THIRTEENTH CENTURY. John Fiske in 'The Beginnings of New England' terms this period "The glorious thirteenth century° . . . "a wonderful time, but after all less memorable as the culmination of mediaeval empire and medimval church than as the dawn ing of the new era in which we live to-day." John Morley said, "I want to know what men thought and did in the thirteenth century—be cause the thirteenth century is at the root of what men do in the nineteenth century.° Free man (The Norman Conquest' calls it °The age of wonders . . which wrought the body politic of England. into a shape which left future ages nothing to do but to improve in detail.° Frederick Harrison in
The century has been hailed by many as the greatest in the history of humanity. Nothing shows more clearly the recent change in estima tion of the Middle Ages than this. No phase of human achievement in the intellectual and artistic side of man is lac1cing in this age; many are represented by products that surpass all others. In painting and sculpture, in archi tecture, in the minor arts and crafts, in litera ture, in philosophy, in education, in social work, even in the building of hospitals and the care of the ailing, and most surprising of all in medical education and surgery‘ there was a wonderful accomplishment at this time, the history of which was concealed from us until compara tively recent years by an exaggeration of in terest in classical antiquity and in the Renais sance. Just in proportion as we have become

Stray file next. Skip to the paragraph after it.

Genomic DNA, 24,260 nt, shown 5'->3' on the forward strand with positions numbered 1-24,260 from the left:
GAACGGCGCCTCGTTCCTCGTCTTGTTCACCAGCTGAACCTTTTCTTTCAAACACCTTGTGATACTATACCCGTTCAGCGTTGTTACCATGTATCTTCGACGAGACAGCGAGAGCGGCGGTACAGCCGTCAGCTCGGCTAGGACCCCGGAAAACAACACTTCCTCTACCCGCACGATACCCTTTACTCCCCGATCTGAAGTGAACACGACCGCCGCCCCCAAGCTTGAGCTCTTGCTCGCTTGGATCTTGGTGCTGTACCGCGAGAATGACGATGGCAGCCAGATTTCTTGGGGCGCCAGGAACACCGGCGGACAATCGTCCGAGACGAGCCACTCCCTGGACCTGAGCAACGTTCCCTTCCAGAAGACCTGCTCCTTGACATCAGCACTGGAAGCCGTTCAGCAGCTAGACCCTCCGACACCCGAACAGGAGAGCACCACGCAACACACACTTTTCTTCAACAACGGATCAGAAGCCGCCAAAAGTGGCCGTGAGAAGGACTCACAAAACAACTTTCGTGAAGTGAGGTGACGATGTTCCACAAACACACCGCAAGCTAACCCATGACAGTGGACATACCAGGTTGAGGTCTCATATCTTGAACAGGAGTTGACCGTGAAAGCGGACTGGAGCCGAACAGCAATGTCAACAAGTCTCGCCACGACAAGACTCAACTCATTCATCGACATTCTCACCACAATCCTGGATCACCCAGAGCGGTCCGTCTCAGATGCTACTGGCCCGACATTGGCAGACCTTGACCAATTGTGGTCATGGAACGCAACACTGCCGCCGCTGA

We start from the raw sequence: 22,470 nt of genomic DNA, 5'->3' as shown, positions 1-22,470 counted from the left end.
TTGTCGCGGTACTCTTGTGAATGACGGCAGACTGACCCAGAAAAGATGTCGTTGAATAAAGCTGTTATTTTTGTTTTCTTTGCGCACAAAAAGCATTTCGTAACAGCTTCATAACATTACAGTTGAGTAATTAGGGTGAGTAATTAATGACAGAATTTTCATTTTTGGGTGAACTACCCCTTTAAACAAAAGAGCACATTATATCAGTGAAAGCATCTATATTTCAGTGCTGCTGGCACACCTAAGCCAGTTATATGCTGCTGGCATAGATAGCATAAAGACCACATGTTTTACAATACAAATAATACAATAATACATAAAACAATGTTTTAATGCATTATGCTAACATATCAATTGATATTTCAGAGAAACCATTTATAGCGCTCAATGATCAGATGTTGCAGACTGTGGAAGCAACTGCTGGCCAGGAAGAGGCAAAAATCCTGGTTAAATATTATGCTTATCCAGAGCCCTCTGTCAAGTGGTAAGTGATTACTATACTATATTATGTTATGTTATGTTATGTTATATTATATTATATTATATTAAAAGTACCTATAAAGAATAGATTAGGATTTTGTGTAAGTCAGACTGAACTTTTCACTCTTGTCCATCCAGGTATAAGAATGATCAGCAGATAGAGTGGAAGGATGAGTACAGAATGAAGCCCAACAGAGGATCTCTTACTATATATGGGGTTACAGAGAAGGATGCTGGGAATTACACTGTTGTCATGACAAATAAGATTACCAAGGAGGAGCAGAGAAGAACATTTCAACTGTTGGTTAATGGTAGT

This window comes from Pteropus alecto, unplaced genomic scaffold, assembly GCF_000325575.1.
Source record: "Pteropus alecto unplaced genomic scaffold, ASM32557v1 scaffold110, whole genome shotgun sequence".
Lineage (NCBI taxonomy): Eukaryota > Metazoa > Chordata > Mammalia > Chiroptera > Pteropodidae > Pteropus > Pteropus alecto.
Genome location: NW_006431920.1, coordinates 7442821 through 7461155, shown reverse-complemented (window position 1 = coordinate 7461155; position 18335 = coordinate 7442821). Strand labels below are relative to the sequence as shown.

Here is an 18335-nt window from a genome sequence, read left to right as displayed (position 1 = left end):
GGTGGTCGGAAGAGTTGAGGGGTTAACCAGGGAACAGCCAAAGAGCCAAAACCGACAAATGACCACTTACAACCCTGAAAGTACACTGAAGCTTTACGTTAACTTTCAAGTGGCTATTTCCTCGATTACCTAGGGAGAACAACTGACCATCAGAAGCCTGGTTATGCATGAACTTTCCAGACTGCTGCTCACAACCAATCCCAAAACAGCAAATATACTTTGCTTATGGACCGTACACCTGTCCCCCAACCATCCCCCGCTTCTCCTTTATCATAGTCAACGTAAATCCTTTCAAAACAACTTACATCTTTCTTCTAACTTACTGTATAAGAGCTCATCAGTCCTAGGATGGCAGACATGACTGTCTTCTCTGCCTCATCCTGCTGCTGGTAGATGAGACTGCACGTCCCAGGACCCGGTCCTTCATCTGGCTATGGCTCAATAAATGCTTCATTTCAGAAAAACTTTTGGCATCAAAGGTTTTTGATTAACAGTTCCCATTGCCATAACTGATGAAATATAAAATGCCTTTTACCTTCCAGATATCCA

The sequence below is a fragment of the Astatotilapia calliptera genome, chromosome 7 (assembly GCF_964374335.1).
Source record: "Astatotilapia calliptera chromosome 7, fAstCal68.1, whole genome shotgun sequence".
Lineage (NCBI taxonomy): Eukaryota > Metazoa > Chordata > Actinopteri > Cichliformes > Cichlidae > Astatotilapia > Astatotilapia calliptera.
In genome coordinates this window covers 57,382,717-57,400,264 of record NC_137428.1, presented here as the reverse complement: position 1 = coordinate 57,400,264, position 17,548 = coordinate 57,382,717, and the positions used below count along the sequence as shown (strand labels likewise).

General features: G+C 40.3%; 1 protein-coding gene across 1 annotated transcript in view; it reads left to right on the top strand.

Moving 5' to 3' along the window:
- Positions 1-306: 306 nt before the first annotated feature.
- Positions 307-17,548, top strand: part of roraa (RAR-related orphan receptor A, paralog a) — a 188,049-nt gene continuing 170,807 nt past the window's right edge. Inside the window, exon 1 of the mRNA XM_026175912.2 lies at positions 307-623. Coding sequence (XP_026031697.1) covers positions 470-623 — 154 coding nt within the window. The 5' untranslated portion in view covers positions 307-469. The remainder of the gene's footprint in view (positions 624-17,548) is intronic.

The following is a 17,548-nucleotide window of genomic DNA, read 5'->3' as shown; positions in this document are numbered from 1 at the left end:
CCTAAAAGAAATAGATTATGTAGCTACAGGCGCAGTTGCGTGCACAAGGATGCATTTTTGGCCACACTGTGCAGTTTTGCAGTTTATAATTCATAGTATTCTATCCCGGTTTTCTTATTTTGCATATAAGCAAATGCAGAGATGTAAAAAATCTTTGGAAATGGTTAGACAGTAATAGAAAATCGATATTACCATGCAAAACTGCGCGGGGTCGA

deeply interested once more in art, architecture, the arts and crafts, in sculpture and handsome public buildings, in the home and the city beautiful, we have learned to realize how many of the ideals we are striving for now were accomplished marvelously in this late medimval century. Generations which themselves had lost or impaired these higher interests, affected to condemn this old time. It was grouped among the "Dark Ages,° though we now lcnow it to have been in John Fiske s expression one of the "Bright Ages.° ' The central interest of the century and its greatest triumph was the Gothic cathedrals. In England and France particularly, but also in Germany and Italy there arose in the early part of the century some of the most beautiful edifices ever built by man. The generations solved the architectural engineering problems of these huge constructions with absolute suc cess. The decoration of them made a universal appeal and for sheer beauty and suitability has never been excelled. The sculpture on the facade of many of these Gothic cathedrals as at Amiens, Chartres Rheims, is among the greatest plastic work in the history of art. The figure of Christ over the main door at Amiens has been declared the most beautiful presenta tion of the human form divine ever made. Every phase of cathedral decoration took on the perfection of its sculpture. The carved stone work, the hammered iron of the gates and grilles, the very hinges and latches of the doors, the brass and bronze work in connection with the altar, the bells, the stained glass, all approached perfection so closely that they have been objects of deep admiration ever since whenever men have been profoundly interested in the arts and crafts. The stained glass has never been excelled and is still an object of al most reverential respect, some of it unapproach able in its beauty.